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Agronomy Journal Abstract - Crop Economics, Production & Management

Swath-Grazing Potential for Small-Grain Species with a Delayed Planting Date


This article in AJ

  1. Vol. 104 No. 2, p. 393-404
    unlockOPEN ACCESS
    Received: Dec 19, 2011

    * Corresponding author(s): vern.baron@agr.gc.ca
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  1. Vern S. Baron *a,
  2. Arvid Aasenb,
  3. Masahito Obad,
  4. A. Campbell Dicka,
  5. Don F. Salmond,
  6. John A. Basarabb and
  7. Craig F. Stevensone
  1. a Agriculture and Agri-Food Canada, Research Centre, 6000 C & E Trail, Lacombe, AB, Canada T4L 1W1
    b Alberta Agriculture, Food and Rural Development, Research Centre, 6000 C & E Trail, Lacombe, AB, Canada T4L 1W1
    d Department of Food, Nutritional and Agricultural Sciences, University of Alberta, Edmonton, AB, T6G 2P5 and
    d Alberta Agriculture, Food and Rural Development, Field Crop Development Centre, 5030-50 St., Lacombe, AB, Canada T4L 1W8
    e 142 Rogers Road, Saskatoon, Saskatchewan, S7N 3T6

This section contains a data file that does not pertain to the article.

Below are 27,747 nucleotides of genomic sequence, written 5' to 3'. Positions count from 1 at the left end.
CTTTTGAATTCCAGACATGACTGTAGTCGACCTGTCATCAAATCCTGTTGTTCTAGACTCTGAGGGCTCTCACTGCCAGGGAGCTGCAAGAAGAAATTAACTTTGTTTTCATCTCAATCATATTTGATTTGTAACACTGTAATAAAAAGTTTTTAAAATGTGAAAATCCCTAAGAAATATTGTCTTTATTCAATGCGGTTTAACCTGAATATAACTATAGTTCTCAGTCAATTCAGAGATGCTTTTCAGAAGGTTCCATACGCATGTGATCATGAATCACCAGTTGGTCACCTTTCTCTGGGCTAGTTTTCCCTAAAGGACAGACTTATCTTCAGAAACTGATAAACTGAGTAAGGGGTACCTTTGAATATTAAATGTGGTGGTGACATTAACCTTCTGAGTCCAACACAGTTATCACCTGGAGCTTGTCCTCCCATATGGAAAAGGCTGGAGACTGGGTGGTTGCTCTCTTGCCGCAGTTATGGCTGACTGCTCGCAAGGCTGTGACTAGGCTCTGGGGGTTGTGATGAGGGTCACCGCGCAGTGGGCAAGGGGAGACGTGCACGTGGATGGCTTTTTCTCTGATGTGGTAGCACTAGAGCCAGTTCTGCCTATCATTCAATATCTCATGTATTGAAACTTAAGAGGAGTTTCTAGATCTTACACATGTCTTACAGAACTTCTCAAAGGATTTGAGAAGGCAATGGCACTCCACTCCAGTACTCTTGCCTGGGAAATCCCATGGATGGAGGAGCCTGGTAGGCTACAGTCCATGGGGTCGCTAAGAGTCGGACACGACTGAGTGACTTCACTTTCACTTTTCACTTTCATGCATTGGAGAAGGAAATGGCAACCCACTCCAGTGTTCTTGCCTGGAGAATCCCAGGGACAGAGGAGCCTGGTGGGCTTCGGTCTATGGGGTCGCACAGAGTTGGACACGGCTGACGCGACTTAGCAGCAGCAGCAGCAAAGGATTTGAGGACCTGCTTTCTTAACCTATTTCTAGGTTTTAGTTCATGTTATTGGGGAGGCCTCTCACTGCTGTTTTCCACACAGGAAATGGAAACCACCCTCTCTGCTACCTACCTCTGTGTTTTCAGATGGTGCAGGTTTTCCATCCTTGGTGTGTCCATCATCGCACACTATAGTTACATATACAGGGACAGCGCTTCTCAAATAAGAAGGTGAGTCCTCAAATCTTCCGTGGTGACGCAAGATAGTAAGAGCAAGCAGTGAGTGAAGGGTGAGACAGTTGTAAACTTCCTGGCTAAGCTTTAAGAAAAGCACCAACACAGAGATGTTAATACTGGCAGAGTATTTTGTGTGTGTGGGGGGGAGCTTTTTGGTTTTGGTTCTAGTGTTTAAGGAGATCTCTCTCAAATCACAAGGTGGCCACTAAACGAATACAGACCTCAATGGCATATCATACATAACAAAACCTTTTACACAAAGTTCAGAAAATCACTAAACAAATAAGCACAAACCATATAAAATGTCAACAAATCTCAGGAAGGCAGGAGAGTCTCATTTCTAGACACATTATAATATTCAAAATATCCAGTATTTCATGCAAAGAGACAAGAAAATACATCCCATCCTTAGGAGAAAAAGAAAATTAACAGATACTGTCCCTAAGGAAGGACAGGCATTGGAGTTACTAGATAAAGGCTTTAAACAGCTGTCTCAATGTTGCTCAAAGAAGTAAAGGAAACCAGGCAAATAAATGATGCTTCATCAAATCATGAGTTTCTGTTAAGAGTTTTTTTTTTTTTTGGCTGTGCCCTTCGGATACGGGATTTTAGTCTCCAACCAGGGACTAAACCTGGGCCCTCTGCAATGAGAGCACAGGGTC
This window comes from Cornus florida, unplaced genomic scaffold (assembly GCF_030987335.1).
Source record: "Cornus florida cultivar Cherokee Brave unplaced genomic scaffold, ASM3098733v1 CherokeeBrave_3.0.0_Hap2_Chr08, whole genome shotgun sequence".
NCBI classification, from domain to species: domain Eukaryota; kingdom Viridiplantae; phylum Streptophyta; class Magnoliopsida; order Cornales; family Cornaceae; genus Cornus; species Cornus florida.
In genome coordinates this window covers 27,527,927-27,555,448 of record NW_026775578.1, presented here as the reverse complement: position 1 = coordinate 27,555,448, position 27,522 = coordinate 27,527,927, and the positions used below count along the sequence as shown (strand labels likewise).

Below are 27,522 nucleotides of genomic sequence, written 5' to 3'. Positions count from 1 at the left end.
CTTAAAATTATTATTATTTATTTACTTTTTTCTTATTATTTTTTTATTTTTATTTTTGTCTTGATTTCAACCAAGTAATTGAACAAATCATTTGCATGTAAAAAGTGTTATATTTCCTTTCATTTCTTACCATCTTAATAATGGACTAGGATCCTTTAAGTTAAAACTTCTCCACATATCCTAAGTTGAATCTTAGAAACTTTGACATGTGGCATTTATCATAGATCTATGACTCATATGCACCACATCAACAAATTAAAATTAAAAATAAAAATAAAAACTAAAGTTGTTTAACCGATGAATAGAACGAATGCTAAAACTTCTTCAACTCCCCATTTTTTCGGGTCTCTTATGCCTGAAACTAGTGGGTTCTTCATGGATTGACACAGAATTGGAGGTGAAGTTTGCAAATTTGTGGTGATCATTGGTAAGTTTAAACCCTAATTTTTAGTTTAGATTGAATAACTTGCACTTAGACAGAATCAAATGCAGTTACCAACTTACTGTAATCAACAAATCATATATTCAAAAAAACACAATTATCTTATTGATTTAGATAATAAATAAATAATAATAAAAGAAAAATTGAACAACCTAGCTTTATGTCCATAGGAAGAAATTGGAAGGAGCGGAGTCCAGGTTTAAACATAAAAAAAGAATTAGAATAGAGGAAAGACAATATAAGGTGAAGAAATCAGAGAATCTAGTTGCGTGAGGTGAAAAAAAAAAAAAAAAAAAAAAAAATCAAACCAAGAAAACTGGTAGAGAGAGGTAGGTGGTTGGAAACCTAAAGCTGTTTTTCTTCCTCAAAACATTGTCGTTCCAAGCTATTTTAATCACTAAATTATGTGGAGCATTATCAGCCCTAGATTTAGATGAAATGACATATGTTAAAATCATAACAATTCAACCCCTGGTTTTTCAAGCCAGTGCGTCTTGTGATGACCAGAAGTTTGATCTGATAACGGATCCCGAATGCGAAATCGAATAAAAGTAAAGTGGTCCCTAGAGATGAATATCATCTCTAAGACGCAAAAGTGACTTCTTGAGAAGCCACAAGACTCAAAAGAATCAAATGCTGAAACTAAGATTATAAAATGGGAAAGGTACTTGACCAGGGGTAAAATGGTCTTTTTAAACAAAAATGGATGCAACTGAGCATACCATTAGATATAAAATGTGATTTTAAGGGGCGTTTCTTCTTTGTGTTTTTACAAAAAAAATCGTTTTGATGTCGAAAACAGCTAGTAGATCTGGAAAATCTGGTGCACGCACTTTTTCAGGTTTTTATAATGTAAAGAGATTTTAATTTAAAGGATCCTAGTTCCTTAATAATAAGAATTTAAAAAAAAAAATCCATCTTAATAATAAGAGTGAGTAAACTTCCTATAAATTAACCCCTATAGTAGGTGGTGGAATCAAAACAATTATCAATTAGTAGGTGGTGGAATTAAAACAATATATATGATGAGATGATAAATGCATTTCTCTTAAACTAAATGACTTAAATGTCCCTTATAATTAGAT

Grazing swathed, small-grain crops can reduce costs of overwintering beef cows (Bos taurus) by 40%. However, the late planting required to target mid-September harvest may be associated with low yield and carrying capacity. The objective was to compare whole-plant yield, nutritive value, and potential carrying capacity in relation to beef cow requirements for spring barley (Hordeum vulgare L.), oat (Avena sativa L.), and triticale (X Triticosecale Wittmack) when planted on seven weekly intervals (10 May–23 June) over 3 yr at Lacombe, AB; whole-plant material was harvested at soft dough (barley and triticale) or milk stages (oat). Data were analyzed relative to planting date delay as an independent variable. Barley matured more rapidly than oat and triticale, with the latest planting date harvested on 27 August for barley, 8 September for oat and 25 September for triticale. Nutritive value for barley and triticale was unaffected by planting date, but neutral (NDF) and acid detergent fiber (ADF) concentrations increased quadratically with delay in planting for oat. In vitro true digestibility (IVTD) was lower for oat than barley and triticale. Yield declined linearly with planting delay for barley (35–39%), but increased (quadratically) as planting was delayed from late May to early June for oat (8%) and triticale (10%). Consequently, the potential carrying capacity for triticale was 1.6 and 1.8 times greater than barley and oat, respectively when planted for swathing in late August or early September.

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